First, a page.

Highlights from

European League Against Rheumatism

meeting 2018

Amsterdam 13-16 June 2018

Biologic drug levels and infection risk, and clinical effectiveness of sarilumab

The association of biologic drug levels with infection risk

With the availability of TNF drugs, higher doses of anti-TNF agents have been reported to be associated with an increased serious infection risk.[13] Yet, no registries have systematically evaluated the effect of drug levels on infection risk. Jani et al. assessed the effect of biologic drug levels in RA patients on all infections and serious infections, defined as infections that require hospitalisation, intravenous antibiotics, or which lead to death.[14]

A total of 703 patients recruited for the British Society for Rheumatology Biologics Register-RA (safety data) and the Biologics in RA Genetics & Genomics Syndicate (serological samples) were included. The cohort included 286 patients using etanercept, 179 adalimumab, 120 certolizumab, 104 tocilizumab, and 14 infliximab. The majority (74%) were women, the mean age was 58 years, and 89% was on a first biologic.

Biologic drug levels were measured at 3, 6, and 12 months after biologic initiation and stratified as low/normal or high drug levels, as per thresholds defined using concentration-effect curves for each drug. The crude rate/1000 patient-years was 314 and 464 for all infections, and 54 and 76 for serious infections in the low/normal and high drug level groups, respectively. The adjusted hazard ratio for all infections within the first year differed significantly between the two groups; the high drug level group had a 50% higher risk of all infections (HR: 1.51; 95% CI 1.14, 2.01).14 The most common types of all infections in the high drug level group were lower (34%) and upper (16%) respiratory tract infections, urinary tract infections (15%), and skin infections including shingles (8%).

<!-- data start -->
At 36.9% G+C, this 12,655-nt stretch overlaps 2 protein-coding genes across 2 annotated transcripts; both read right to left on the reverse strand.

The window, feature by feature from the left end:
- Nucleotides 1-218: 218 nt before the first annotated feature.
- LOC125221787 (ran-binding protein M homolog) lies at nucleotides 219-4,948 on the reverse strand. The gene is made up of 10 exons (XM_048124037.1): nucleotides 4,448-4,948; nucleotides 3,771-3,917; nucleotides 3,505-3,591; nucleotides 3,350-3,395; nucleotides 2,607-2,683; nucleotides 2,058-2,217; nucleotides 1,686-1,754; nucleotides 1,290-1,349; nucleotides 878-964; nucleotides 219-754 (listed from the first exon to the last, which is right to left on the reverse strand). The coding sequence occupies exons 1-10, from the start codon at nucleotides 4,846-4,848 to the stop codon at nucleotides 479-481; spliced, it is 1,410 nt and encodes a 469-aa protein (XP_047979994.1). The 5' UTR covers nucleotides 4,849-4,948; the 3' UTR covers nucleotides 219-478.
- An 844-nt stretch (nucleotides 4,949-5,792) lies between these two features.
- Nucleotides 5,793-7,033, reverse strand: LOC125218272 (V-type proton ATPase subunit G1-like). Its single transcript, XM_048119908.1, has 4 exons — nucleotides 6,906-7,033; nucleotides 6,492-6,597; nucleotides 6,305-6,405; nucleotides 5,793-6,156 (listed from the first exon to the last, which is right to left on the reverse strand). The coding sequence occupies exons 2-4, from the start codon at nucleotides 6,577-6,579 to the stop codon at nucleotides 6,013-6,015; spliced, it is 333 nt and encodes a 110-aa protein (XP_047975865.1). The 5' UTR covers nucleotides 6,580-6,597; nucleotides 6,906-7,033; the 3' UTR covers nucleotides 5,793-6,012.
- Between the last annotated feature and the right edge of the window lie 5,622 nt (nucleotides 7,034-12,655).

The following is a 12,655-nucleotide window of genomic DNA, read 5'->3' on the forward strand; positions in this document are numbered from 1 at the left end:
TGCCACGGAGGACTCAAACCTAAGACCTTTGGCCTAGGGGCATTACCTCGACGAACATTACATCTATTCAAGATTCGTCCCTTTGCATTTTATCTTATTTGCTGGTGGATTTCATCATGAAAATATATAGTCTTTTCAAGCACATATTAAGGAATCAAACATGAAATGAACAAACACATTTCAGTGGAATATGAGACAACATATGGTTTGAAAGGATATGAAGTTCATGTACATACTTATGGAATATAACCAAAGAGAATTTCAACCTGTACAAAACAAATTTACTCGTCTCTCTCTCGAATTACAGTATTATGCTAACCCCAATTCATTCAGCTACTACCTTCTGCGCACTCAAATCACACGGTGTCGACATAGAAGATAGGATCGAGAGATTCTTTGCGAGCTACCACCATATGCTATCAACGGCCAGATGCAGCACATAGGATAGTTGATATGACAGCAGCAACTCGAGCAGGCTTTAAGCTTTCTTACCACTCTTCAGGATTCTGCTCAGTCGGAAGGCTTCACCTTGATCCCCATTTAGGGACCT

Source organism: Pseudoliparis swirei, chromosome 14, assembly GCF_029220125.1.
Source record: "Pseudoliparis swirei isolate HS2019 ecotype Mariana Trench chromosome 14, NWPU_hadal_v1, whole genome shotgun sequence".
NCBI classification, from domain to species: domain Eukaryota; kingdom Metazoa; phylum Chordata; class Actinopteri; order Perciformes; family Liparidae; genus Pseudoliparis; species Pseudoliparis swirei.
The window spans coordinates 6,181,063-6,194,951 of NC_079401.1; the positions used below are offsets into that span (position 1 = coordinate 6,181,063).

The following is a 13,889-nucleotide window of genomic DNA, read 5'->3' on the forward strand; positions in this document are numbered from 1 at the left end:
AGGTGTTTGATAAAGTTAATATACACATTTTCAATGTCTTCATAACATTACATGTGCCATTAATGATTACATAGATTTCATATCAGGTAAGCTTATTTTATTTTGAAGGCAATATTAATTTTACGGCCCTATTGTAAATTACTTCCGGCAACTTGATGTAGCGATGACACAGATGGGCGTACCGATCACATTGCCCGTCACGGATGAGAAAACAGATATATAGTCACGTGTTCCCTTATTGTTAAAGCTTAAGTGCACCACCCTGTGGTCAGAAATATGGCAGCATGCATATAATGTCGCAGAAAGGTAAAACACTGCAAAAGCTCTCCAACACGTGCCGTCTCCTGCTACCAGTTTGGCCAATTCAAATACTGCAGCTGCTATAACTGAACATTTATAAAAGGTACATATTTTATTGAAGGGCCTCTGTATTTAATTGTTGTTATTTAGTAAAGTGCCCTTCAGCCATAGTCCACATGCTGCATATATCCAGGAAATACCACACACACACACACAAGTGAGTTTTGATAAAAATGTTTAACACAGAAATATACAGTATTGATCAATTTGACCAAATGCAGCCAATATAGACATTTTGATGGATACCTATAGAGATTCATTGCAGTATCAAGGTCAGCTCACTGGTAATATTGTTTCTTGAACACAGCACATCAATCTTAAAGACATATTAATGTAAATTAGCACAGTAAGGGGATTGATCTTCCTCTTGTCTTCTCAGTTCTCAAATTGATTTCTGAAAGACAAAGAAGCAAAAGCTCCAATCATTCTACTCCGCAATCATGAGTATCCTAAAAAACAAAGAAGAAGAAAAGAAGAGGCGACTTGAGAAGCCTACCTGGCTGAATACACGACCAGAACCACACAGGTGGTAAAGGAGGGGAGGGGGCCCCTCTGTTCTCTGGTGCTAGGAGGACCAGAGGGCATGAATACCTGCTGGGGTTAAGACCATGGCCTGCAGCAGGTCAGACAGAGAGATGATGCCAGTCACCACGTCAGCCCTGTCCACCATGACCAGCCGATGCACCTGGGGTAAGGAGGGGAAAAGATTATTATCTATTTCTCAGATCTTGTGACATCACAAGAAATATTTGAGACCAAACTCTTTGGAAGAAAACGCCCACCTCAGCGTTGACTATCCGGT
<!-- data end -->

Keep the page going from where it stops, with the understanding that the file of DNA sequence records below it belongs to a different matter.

It was concluded that RA patients with high biologic drug levels have a higher risk of infection and that monitoring drug levels may be helpful in prediction of infection. For patients with high drug levels in disease remission, biologic dose tapering may lower infection risk.[14]

Clinical effectiveness of sarilumab in rheumatoid arthritis patients with TNFi failure

Sarilumab, a human monoclonal antibody, binds membrane and soluble interleukin (IL)-6 and was recently approved for the treatment of moderate-to-severe RA. The TARGET (NCT10709758) trial showed that sarilumab 150 mg and 200 mg q2w plus cDMARDs was clinically efficacious in RA patients with an inadequate response or intolerance to TNF inhibitors (TNFi).15 In a post-hoc analysis of this trial, researchers assessed whether improvements in PROs differ between patients with primary or secondary TNFi failures prior to sarilumab treatment. Efficacy results of sarilumab after 24 weeks of treatment are outlined in Table 1.

Table 1: Least square mean changes at week 24 in PROs with sarilumab and placebo following TNFi failure [15]

EULAR 2018: Table 1 Least square mean changes

In the TARGET study, 92.3% of patients failed prior TNFi, of which 38.6% had primary TNFi failure, and 53.7% had secondary TNFi failure. At week 24, numerical improvements were reported in all PROs for both the 150 and 200 mg sarilumab groups. Changes in all PROs were numerically similar in the primary and secondary TNFi failure patients with sarilumab 200 mg vs placebo at week 24. Furthermore, treatment-by-subgroup interaction testing did not show a statistically significant interaction of TNFi failure status and PRO outcome (all interaction P>0.05). Treatment-emergent AEs occurred in 59.7% of 150 mg sarilumab, 65.6% of 200 mg sarilumab, and 45.3% of placebo patients in the primary failure group. In the secondary failure group this was 73.6% of 150 mg sarilumab, 63.1% of 200 mg sarilumab, and 52.5% of placebo patients.

Safety data were consistent with IL-6 receptor blockade with tocilizumab and the previously reported safety profile of sarilumab. Thus, sarilumab 150 mg and 200 mg q2w are clinically effective in treating TNFi failure in RA patients. Both led to improvements in PROs and changes in these PROs were similar regardless of whether patients had experienced primary or secondary TNFi failure.[15]

  1. Singh JA, et al. Lancet. 2015;368:258-265.
  2. Jani M, et al. Abstract OP0229. EULAR 2018.
  3. Strand V, et al. Abstract FRI0144. EULAR 2018.

Top image: © iStockphoto

Article image: iStockphoto

The content and interpretation of these conference highlights are the views and comments of the speakers/authors.